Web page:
The authors and Plateau Perspectives equally have worked with the Sanjiangyuan National Nature Reserve since 2005, introducing more people-oriented approaches with a special focus on 'community co-management' of natural resources (Foggin 2005a; 2005b; 2010; Foggin and Bass 2010) (Figures 6 and 7; Table 1). In practice, a team of local herders has been strengthened, with key responsibilities ranging from raising local environmental awareness at community gatherings (e.g. during school holidays and annual festivals); to anti-poaching patrols; to the regular monitoring of wildlife including Tibetan wild ass, wild yak, black-necked crane, and snow leopard (Figure 8). Several planning meetings and training workshops have been organized, co-hosted by the nature reserve, to assist with species identification and monitoring protocols as well as data collection, analysis, storage, and retrieval. In addition, binoculars, cameras, outdoor clothing, and ID badges (to indicate the wardens' authority to carry out their duties) have also been provided. All these inputs and activities over the past few years appear to have laid a good foundation for genuine cooperation between local communities, government, and external agencies (which can provide expertise, facilitation, and/or funding), through some form or other of collaborative management.
Discussion and conclusion
The sustainability of rural communities in much of Qinghai Province is premised on the economic and ecological functions of, and the social networks developed in, the high altitude temperate grasslands. Environmental services must be maintained, not only for the local pastoral population, but also for millions of people downstream who equally depend on the proper ecological functioning of the Tibetan plateau's vast grasslands. Much current development policy in the area therefore seeks to remove local herders from their traditional lands, in the belief that relocation and settlement of Tibetan herders will improve the government's ability to provide social services and help to protect the environment. The former rationale, however, may be inadequate, as international experience has shown overall health and well-being of relocated/settled communities, especially of ethnic minorities, rarely to achieve expectations; and environmental conservation may best be achieved by working with local communities still residing in rural grassland areas.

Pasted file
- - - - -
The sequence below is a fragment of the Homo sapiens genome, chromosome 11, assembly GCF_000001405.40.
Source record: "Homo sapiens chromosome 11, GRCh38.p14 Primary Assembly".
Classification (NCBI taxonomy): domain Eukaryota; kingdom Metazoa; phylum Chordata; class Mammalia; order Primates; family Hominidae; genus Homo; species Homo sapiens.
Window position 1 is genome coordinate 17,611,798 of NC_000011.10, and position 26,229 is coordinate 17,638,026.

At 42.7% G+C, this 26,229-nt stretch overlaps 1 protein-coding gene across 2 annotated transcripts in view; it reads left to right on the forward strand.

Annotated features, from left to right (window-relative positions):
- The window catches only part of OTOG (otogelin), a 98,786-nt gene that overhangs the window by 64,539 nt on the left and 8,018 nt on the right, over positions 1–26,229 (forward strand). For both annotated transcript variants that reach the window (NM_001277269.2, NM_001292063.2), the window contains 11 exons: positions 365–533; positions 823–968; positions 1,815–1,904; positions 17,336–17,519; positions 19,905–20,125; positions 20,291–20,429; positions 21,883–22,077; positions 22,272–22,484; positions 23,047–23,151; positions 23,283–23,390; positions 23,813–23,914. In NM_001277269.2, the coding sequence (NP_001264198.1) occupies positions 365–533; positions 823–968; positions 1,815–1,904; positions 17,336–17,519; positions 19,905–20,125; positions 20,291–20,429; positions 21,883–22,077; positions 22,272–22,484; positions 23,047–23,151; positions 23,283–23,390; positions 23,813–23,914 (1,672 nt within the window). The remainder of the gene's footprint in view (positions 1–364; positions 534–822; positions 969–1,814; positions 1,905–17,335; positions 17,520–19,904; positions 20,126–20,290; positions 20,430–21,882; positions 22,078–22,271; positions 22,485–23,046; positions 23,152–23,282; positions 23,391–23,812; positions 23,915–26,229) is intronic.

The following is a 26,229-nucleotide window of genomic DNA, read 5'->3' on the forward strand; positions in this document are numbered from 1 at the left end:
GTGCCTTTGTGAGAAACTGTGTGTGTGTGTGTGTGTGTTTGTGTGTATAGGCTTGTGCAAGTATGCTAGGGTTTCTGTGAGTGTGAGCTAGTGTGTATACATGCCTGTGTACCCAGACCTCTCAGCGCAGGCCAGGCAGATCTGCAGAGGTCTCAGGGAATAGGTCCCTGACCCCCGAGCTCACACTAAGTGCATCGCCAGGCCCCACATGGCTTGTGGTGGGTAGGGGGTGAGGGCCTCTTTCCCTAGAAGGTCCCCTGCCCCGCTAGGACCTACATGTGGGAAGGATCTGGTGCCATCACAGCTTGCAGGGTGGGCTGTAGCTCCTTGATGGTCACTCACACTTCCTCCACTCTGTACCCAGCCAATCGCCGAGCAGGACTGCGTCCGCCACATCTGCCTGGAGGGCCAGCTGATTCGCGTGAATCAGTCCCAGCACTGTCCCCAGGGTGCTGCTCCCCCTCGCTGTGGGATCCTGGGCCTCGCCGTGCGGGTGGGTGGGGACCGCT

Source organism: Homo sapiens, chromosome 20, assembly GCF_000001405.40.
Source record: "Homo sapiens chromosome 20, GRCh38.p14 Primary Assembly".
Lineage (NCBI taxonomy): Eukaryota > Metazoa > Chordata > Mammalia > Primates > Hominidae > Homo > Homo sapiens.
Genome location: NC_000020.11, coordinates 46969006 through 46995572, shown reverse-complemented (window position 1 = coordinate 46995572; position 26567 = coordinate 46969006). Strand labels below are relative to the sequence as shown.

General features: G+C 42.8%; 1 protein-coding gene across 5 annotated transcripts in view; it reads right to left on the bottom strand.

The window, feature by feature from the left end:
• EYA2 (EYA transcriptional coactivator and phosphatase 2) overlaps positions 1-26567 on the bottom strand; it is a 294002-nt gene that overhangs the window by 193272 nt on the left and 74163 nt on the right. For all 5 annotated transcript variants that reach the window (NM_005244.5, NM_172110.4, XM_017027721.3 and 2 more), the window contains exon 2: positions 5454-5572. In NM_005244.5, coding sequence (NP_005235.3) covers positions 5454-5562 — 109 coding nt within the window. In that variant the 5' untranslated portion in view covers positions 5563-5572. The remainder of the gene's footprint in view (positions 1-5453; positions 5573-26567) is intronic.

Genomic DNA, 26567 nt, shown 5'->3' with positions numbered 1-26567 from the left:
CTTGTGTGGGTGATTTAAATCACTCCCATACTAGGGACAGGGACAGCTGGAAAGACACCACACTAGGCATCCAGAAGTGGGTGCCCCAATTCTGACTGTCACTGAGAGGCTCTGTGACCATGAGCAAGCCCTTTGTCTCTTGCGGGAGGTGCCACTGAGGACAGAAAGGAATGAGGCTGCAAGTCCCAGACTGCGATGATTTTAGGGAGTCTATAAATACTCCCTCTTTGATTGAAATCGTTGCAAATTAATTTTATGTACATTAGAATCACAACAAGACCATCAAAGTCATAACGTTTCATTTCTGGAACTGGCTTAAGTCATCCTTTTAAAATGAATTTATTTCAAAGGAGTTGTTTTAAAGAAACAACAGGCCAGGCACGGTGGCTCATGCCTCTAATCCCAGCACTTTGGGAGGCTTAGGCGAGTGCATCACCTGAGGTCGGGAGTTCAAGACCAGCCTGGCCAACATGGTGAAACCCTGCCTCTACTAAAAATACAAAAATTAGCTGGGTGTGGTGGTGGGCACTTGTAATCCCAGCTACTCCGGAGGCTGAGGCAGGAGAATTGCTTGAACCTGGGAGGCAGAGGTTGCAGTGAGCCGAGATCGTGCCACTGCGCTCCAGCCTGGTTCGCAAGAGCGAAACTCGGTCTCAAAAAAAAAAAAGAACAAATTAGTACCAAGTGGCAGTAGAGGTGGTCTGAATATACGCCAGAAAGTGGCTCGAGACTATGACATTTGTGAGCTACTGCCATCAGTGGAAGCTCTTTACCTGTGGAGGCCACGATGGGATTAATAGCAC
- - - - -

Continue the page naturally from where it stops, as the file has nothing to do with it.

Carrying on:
The project described in this paper has shown that social services can in fact be provided successfully even in remote herding communities. It also has shown that local herders can contribute well to multi-partner conservation efforts, and in fact they may be essential to their success. Together, these observations counter some assumptions about 'development' such as the belief that social services can only be provided well in urban areas, that settlement is necessary for health and education to improve, and that herders are generally harmful for the environment - in fact, the contrary has been demonstrated.
One of the overarching themes of the authors' work has been to give local people and communities in the project area more voice (see (Foggin 2011a; Wang et al. 2011)), thus greater opportunity to be involved in the decision-making processes that affect their lives. Local people should be seen as part of the solution, not the problem; yet still this is rarely recognized in practice. The development work carried out by the authors has contributed toward increased sustainability in the region by adopting an approach that supports the integration of people and place, of development and conservation, and encourages collaborative management (co-management). The project also worked with a large number of administrative levels and sought to promote partnerships within and between different agencies and bureaus. All of these factors help to promote sustainability, as more stakeholders become involved in the process of community development and conservation.